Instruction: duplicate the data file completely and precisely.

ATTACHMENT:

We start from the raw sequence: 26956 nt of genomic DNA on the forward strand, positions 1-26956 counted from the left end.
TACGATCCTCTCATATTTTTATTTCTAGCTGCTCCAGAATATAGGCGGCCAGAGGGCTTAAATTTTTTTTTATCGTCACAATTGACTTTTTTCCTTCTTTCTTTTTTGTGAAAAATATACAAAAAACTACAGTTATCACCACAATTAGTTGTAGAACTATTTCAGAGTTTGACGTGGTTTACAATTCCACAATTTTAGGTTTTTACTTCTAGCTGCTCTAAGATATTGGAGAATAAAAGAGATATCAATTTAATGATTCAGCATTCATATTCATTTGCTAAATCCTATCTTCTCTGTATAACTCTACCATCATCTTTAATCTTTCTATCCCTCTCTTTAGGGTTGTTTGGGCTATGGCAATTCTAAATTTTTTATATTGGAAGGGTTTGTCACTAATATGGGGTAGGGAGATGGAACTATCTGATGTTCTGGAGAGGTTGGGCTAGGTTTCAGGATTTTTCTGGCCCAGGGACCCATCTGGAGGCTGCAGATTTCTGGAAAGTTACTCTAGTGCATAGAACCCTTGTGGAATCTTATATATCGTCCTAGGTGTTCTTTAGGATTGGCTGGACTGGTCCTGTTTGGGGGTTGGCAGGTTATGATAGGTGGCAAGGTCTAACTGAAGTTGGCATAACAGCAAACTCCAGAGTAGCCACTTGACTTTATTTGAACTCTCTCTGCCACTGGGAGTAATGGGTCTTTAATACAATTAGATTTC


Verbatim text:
We start from the raw sequence: 26956 nt of genomic DNA on the forward strand, positions 1-26956 counted from the left end.
TACGATCCTCTCATATTTTTATTTCTAGCTGCTCCAGAATATAGGCGGCCAGAGGGCTTAAATTTTTTTTTATCGTCACAATTGACTTTTTTCCTTCTTTCTTTTTTGTGAAAAATATACAAAAAACTACAGTTATCACCACAATTAGTTGTAGAACTATTTCAGAGTTTGACGTGGTTTACAATTCCACAATTTTAGGTTTTTACTTCTAGCTGCTCTAAGATATTGGAGAATAAAAGAGATATCAATTTAATGATTCAGCATTCATATTCATTTGCTAAATCCTATCTTCTCTGTATAACTCTACCATCATCTTTAATCTTTCTATCCCTCTCTTTAGGGTTGTTTGGGCTATGGCAATTCTAAATTTTTTATATTGGAAGGGTTTGTCACTAATATGGGGTAGGGAGATGGAACTATCTGATGTTCTGGAGAGGTTGGGCTAGGTTTCAGGATTTTTCTGGCCCAGGGACCCATCTGGAGGCTGCAGATTTCTGGAAAGTTACTCTAGTGCATAGAACCCTTGTGGAATCTTATATATCGTCCTAGGTGTTCTTTAGGATTGGCTGGACTGGTCCTGTTTGGGGGTTGGCAGGTTATGATAGGTGGCAAGGTCTAACTGAAGTTGGCATAACAGCAAACTCCAGAGTAGCCACTTGACTTTATTTGAACTCTCTCTGCCACTGGGAGTAATGGGTCTTTAATACAATTAGATTTC